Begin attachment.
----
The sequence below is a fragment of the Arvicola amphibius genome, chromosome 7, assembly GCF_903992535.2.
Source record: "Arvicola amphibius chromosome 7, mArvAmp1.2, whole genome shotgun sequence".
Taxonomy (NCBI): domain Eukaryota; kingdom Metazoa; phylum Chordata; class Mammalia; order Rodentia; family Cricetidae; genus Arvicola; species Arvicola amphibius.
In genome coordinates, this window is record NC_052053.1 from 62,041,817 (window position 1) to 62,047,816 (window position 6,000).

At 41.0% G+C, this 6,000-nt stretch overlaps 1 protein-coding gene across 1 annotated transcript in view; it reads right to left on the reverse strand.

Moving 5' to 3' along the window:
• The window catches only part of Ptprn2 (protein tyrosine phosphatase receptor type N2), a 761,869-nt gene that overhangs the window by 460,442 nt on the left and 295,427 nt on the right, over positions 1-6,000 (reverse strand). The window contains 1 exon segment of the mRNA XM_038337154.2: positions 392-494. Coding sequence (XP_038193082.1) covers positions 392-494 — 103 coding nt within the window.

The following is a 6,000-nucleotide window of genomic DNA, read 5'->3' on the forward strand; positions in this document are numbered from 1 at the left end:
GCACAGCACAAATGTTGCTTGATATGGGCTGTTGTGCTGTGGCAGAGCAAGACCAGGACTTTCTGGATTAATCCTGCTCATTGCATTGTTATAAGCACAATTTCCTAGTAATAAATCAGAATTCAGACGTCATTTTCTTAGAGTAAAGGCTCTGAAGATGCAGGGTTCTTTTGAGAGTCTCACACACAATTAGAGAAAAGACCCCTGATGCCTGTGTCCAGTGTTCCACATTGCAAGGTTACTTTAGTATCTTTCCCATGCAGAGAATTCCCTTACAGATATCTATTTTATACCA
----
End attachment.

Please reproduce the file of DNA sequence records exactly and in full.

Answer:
The sequence below is a fragment of the Arvicola amphibius genome, chromosome 7, assembly GCF_903992535.2.
Source record: "Arvicola amphibius chromosome 7, mArvAmp1.2, whole genome shotgun sequence".
Taxonomy (NCBI): domain Eukaryota; kingdom Metazoa; phylum Chordata; class Mammalia; order Rodentia; family Cricetidae; genus Arvicola; species Arvicola amphibius.
In genome coordinates, this window is record NC_052053.1 from 62,041,817 (window position 1) to 62,047,816 (window position 6,000).

At 41.0% G+C, this 6,000-nt stretch overlaps 1 protein-coding gene across 1 annotated transcript in view; it reads right to left on the reverse strand.

Moving 5' to 3' along the window:
• The window catches only part of Ptprn2 (protein tyrosine phosphatase receptor type N2), a 761,869-nt gene that overhangs the window by 460,442 nt on the left and 295,427 nt on the right, over positions 1-6,000 (reverse strand). The window contains 1 exon segment of the mRNA XM_038337154.2: positions 392-494. Coding sequence (XP_038193082.1) covers positions 392-494 — 103 coding nt within the window.

The following is a 6,000-nucleotide window of genomic DNA, read 5'->3' on the forward strand; positions in this document are numbered from 1 at the left end:
GCACAGCACAAATGTTGCTTGATATGGGCTGTTGTGCTGTGGCAGAGCAAGACCAGGACTTTCTGGATTAATCCTGCTCATTGCATTGTTATAAGCACAATTTCCTAGTAATAAATCAGAATTCAGACGTCATTTTCTTAGAGTAAAGGCTCTGAAGATGCAGGGTTCTTTTGAGAGTCTCACACACAATTAGAGAAAAGACCCCTGATGCCTGTGTCCAGTGTTCCACATTGCAAGGTTACTTTAGTATCTTTCCCATGCAGAGAATTCCCTTACAGATATCTATTTTATACCA